Recent develops in automated techniques for DNA sequencing have led to an explosion of information on the complete sequences for the genomes of several organisms. Entire genomic sequences of 11 microorganisms are available now, and soon the genomes of almost three dozen additional organisms will be completed. These revolutionary data have stimulated mosaic research from the basic science, medical, and biotechnology communities that is focused on determining the essential complement of genetic information and functional attributes of an organism that is need to sustain life. A striking observation that has been made as each organism's genome is analyze is that almost one third of the putative open reading frames, although conserved among several organisms, encode for hypothetical proteins of no known function. The physiological function of the protein products represent a major gap in our understanding of the full complement of genetic information that is needed for the viability of any free living organism. The overall goal of this research program is to elucidate the function of roughly 50 proteins from a set of 65 bonafide hypothetical proteins from Haemophilus influenzae, an organism of moderate genetic size, by determining their high-resolution atomic structures. The first step is to develop high throughput methodology for subcloning the open reading frames that have already been screened for expressible polypeptides into high-level expression vectors to optimize the yields of soluble protein products. The second phase is to develop efficient protocols for high yield purification of native proteins of suitable quality and in sufficient quantities to begin large-scale crystallization studies. The final component is to characterize the targeted proteins in terms of their quaternary structure, and also in terms of their solubility and stability in solution. These data will permit protein targets to be identified for structure determination by NMR methods, provide clues for the crystallization of challenging proteins, and yield data on the physical and chemical properties of the hypothetical proteins that will be useful for functional determinations.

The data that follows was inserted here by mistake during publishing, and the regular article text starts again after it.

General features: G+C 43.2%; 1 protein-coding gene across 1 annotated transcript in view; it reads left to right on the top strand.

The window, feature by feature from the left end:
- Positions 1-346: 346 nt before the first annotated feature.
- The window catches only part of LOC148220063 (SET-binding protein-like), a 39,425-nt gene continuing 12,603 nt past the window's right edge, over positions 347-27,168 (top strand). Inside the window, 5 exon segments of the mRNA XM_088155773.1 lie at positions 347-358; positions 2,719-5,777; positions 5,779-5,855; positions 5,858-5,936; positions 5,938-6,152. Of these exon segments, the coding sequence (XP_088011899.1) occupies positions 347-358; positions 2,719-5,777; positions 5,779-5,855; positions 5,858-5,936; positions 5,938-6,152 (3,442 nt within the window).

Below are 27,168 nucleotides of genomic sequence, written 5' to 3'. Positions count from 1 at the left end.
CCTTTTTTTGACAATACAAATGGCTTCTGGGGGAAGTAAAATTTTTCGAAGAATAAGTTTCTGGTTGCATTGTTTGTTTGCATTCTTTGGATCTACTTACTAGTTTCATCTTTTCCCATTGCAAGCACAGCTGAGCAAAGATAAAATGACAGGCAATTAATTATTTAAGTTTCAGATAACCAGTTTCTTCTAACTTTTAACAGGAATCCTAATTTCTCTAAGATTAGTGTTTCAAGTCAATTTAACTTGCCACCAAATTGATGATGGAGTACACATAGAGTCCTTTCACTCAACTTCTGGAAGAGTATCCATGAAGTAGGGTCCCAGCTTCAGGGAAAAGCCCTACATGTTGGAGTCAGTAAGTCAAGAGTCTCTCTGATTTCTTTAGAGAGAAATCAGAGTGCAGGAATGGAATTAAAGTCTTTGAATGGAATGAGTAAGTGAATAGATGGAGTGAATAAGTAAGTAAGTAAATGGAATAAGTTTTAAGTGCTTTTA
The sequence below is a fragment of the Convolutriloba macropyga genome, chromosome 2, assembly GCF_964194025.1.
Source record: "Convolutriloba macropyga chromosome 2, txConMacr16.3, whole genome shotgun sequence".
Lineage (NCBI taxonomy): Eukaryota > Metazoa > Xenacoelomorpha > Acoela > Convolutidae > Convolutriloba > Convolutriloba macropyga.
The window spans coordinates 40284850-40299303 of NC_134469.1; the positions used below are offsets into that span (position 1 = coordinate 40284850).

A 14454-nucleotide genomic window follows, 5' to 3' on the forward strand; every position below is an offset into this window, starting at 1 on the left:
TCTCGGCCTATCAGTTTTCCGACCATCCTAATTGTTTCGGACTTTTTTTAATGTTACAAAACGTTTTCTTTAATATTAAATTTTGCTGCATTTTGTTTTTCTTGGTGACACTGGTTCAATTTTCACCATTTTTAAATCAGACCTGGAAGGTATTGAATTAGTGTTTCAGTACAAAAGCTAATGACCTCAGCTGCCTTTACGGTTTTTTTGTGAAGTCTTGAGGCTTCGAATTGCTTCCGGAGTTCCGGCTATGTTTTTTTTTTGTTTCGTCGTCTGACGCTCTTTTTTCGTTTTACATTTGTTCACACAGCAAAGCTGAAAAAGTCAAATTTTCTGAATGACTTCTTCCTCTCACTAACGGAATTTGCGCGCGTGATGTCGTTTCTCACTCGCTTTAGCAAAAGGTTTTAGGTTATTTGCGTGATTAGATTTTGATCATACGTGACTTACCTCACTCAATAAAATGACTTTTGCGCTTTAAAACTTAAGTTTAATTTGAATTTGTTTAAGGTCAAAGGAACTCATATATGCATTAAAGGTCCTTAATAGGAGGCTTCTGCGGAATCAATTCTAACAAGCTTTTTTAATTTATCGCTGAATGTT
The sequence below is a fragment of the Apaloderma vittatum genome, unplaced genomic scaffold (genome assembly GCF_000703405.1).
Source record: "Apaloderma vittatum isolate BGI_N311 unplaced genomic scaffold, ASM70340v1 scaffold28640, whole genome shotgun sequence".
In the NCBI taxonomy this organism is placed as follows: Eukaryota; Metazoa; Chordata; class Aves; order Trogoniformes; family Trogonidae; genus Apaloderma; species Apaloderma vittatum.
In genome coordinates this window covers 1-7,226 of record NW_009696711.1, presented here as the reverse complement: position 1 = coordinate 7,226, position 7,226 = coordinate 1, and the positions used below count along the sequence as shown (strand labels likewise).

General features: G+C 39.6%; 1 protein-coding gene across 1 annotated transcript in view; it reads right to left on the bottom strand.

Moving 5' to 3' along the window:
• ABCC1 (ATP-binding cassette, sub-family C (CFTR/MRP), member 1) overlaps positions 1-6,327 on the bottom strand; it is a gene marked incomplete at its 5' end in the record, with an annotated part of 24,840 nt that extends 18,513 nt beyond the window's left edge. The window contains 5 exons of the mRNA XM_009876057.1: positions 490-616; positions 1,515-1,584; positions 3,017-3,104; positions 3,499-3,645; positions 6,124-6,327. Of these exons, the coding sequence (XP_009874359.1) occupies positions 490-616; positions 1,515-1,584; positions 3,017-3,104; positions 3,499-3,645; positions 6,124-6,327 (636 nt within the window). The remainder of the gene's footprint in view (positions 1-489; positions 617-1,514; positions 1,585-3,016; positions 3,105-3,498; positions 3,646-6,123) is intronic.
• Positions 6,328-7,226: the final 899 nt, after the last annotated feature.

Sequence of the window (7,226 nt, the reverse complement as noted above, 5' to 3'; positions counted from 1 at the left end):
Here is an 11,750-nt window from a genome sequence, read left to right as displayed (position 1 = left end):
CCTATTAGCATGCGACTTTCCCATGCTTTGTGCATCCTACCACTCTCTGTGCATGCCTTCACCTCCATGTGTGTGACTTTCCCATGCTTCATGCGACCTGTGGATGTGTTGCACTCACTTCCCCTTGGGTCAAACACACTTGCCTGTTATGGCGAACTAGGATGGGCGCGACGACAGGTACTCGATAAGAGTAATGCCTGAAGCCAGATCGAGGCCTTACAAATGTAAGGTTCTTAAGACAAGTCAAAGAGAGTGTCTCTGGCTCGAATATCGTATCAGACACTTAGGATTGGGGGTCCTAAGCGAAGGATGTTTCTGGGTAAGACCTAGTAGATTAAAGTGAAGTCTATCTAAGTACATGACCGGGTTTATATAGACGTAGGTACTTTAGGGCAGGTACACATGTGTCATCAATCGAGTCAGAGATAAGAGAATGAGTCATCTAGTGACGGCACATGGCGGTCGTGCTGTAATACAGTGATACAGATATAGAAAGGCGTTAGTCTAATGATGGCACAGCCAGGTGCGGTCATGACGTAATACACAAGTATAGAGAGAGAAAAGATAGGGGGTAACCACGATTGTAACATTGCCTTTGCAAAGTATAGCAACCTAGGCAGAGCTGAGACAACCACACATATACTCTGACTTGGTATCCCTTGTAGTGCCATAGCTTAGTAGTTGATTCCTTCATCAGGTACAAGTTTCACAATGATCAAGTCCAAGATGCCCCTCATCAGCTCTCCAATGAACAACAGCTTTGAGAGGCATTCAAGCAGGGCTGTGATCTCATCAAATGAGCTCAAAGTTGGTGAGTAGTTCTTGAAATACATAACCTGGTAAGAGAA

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National Institute of General Medical Sciences (NIGMS)
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